Country music star Jason Aldean took heat from left-wing critics this past week for his rugged song, “Try That in a Small Town,” which strongly condemns the violence and rioting of 2020.
The song was inexplicably labeled as “racist” and violent by leftists on social media, prompting conservatives to purchase the song, sending the single skyrocketing to number one in the iTunes store in a resounding rebuttal to radical accusations.
Aldean is a staunch ally of President Trump and has even performed at Mar-a-Lago.
“Jason Aldean is a fantastic guy who just came out with a new grew song,” Trump wrote on Truth Social this week. “Support Jason all the way. MAGA!!!”
The music video for Aldean’s single was shot in Columbia, Tennessee, at a popular filming location in front of the Maury County Courthouse.
Fox News reported that Country Music Television (CMT) opted to pull the music video from circulation after backlash. Some liberal detractors bizarrely claimed that it was a “pro-lynching” song.
A few of Aldean’s lyrics read:
“Cuss out a cop, spit in his face
Stomp on the flag and light it up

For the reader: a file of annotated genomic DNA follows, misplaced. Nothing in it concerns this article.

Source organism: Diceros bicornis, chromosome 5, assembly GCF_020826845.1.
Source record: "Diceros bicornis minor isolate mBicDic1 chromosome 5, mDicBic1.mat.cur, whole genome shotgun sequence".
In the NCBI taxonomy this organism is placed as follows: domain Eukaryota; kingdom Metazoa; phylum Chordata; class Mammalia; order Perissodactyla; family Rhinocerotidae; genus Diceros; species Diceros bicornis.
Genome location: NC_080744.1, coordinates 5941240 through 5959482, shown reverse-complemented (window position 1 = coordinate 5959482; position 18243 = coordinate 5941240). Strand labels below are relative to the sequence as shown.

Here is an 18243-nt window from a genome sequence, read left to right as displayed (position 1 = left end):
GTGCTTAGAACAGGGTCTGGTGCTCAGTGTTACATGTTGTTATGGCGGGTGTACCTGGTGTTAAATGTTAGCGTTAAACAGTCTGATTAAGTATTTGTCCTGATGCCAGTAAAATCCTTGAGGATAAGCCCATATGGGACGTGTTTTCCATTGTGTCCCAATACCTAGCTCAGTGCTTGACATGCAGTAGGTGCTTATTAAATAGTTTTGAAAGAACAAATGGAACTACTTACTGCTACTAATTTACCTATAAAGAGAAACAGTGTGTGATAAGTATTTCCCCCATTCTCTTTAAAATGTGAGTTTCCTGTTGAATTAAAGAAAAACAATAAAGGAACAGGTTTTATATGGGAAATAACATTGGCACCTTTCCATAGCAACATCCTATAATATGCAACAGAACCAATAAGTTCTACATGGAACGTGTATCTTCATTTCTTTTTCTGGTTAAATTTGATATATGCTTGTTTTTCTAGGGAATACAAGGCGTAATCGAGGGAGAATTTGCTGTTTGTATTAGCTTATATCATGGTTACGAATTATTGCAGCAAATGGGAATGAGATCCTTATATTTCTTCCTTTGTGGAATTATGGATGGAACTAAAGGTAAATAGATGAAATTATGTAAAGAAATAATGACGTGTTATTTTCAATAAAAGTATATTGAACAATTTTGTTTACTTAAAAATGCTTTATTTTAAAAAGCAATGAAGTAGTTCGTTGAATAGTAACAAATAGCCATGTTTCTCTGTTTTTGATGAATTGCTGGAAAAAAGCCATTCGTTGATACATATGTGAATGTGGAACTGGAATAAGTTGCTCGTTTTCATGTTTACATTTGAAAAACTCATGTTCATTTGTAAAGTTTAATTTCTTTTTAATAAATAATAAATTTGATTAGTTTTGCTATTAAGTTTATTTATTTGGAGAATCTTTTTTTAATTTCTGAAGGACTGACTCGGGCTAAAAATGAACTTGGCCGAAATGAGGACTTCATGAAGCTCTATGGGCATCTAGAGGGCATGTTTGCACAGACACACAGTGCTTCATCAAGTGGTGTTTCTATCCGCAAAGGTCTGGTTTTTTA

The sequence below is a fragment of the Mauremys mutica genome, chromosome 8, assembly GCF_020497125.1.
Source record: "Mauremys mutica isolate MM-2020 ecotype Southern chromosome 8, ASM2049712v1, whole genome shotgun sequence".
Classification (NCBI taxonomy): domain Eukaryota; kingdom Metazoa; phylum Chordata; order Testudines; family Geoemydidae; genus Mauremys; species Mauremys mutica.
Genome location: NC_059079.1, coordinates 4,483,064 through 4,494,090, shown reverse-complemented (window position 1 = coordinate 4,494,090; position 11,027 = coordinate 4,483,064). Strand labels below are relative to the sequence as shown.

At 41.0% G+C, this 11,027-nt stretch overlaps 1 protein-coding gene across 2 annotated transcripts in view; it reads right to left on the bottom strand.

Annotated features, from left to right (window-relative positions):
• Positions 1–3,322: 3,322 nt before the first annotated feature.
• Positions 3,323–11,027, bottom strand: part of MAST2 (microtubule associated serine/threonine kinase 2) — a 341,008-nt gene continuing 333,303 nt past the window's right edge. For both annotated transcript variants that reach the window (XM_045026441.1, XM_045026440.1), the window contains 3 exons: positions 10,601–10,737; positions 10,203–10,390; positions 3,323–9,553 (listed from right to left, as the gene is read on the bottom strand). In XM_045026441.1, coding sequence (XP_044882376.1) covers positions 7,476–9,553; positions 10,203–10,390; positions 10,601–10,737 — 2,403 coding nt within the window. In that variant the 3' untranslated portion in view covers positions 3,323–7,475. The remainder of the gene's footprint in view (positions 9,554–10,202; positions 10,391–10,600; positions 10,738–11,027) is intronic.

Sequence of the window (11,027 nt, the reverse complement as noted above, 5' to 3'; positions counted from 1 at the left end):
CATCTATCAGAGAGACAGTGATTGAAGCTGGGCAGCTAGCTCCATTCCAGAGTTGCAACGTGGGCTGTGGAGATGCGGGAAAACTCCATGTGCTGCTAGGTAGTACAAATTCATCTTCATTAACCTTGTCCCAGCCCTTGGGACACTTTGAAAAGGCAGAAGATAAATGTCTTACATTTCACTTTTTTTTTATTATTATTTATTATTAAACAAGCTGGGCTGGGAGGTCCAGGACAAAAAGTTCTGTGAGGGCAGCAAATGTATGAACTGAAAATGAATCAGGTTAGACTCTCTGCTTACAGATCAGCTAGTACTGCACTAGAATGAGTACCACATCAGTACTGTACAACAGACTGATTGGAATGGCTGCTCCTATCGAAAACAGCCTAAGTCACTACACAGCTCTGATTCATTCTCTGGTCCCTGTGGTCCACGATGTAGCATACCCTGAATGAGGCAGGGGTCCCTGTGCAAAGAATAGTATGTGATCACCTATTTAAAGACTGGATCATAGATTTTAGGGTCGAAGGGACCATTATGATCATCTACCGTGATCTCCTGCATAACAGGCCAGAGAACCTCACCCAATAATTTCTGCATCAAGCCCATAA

Yeah, ya think you’re tough
Well, try that in a small town
See how far ya make it down the road
Around here, we take care of our own
You cross that line, it won’t take long
For you to find out, I recommend you don’t
Try that in a small town[.]”
The country singer responded to the controversy on Twitter, strongly refusing to back down despite the onslaught of leftists on social media attempting to shut down his song.
He wrote, “These references are not only meritless, but dangerous. There is not a single lyric in the song that references race or points to it- and there isn’t a single video clip that isn’t real news footage -and while I can try and respect others to have their own interpretation of a song with music- this one goes too far.”
He explained that the single “refers to the feeling of a community that I had growing up, where we took care of our neighbors, regardless of differences of background or belief.”
He noted that he had never “hidden” his political views and that his song represented a longing to get back to a “sense of normalcy” in America.